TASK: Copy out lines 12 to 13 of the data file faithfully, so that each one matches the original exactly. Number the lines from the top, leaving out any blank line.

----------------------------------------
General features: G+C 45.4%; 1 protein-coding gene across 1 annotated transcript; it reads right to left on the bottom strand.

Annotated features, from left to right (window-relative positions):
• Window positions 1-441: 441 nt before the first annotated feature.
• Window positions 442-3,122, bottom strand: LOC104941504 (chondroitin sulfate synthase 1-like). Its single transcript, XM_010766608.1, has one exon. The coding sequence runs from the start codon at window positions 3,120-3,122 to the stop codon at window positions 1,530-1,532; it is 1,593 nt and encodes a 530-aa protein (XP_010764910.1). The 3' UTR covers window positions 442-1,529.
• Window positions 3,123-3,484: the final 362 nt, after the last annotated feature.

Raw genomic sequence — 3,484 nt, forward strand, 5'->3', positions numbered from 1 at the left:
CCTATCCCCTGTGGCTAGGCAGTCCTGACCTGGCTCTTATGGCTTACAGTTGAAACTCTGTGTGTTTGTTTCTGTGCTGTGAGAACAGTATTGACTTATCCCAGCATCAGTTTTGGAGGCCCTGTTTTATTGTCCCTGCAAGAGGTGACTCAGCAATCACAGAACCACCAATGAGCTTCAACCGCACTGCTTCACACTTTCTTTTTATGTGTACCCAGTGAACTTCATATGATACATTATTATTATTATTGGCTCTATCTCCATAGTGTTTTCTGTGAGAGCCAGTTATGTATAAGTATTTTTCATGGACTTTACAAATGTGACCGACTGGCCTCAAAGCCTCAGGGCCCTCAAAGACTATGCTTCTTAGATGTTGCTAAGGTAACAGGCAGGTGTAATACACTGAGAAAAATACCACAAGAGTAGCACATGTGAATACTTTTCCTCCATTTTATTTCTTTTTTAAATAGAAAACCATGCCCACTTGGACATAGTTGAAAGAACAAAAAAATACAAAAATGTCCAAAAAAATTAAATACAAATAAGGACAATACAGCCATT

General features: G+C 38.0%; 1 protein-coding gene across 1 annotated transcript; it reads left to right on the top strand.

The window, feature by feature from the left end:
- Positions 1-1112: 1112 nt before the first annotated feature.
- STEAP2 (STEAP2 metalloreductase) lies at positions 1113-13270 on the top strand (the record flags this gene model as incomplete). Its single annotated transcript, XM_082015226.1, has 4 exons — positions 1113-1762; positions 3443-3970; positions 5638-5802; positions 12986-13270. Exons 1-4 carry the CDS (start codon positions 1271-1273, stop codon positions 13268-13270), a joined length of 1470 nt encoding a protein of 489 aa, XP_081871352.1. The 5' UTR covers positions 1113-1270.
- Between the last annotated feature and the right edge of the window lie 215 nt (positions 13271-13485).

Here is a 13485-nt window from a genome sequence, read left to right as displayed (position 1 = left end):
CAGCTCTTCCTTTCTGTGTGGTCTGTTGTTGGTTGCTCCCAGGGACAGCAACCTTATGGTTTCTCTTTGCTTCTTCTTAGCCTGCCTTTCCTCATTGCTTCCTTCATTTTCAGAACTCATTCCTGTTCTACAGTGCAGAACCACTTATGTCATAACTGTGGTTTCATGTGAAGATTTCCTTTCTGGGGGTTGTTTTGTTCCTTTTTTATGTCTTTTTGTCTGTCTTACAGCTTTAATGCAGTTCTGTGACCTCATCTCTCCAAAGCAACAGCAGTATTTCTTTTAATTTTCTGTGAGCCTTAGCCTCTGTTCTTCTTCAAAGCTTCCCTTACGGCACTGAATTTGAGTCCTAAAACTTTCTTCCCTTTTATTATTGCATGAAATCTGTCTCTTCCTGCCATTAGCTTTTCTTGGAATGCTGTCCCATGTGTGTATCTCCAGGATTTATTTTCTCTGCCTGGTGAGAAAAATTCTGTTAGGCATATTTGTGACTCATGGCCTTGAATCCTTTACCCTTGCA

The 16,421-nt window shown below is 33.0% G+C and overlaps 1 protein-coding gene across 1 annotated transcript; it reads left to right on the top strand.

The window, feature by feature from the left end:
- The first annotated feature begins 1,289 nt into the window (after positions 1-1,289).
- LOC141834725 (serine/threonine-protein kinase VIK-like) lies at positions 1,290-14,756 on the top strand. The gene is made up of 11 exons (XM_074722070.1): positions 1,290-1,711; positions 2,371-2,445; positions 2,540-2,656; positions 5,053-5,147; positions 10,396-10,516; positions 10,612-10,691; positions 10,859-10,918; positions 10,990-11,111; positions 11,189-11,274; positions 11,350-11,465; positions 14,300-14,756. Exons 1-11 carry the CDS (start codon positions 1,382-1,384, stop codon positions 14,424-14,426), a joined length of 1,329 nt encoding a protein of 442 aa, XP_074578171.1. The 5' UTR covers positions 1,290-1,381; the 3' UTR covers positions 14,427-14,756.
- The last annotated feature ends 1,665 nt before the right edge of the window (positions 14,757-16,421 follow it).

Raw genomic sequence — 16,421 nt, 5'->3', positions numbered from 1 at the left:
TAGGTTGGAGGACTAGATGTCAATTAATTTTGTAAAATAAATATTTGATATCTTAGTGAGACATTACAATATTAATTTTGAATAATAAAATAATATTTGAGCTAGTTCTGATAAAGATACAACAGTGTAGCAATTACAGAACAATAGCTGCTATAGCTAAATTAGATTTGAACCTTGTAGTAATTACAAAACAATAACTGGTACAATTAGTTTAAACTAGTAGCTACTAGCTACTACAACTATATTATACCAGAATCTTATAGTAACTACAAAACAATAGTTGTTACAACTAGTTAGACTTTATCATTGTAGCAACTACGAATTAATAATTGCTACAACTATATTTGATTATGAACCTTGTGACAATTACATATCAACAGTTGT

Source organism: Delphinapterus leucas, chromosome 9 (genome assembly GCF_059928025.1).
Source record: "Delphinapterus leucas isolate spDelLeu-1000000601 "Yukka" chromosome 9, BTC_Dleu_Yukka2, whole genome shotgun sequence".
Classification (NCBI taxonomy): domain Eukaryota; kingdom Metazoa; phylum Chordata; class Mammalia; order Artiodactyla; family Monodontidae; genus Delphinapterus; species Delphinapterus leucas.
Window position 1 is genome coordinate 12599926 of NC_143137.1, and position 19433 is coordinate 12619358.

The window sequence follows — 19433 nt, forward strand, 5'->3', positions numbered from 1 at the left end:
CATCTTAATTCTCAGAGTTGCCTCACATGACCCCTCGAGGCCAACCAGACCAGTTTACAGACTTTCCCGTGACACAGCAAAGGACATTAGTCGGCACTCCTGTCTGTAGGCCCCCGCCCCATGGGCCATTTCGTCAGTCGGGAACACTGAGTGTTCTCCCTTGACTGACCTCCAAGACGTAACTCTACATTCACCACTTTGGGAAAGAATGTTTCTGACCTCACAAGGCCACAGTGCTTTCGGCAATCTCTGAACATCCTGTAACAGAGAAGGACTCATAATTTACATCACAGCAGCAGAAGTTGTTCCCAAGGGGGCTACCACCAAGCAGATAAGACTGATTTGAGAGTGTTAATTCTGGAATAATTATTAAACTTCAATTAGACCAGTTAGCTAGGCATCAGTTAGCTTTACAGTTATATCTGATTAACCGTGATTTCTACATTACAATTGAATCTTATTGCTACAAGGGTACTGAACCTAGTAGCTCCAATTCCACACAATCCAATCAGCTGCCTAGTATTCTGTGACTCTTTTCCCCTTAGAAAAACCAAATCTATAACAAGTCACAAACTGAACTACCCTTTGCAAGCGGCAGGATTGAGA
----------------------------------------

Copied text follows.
- Between the last annotated feature and the right edge of the window lie 215 nt (positions 13271-13485).

Here is a 13485-nt window from a genome sequence, read left to right as displayed (position 1 = left end):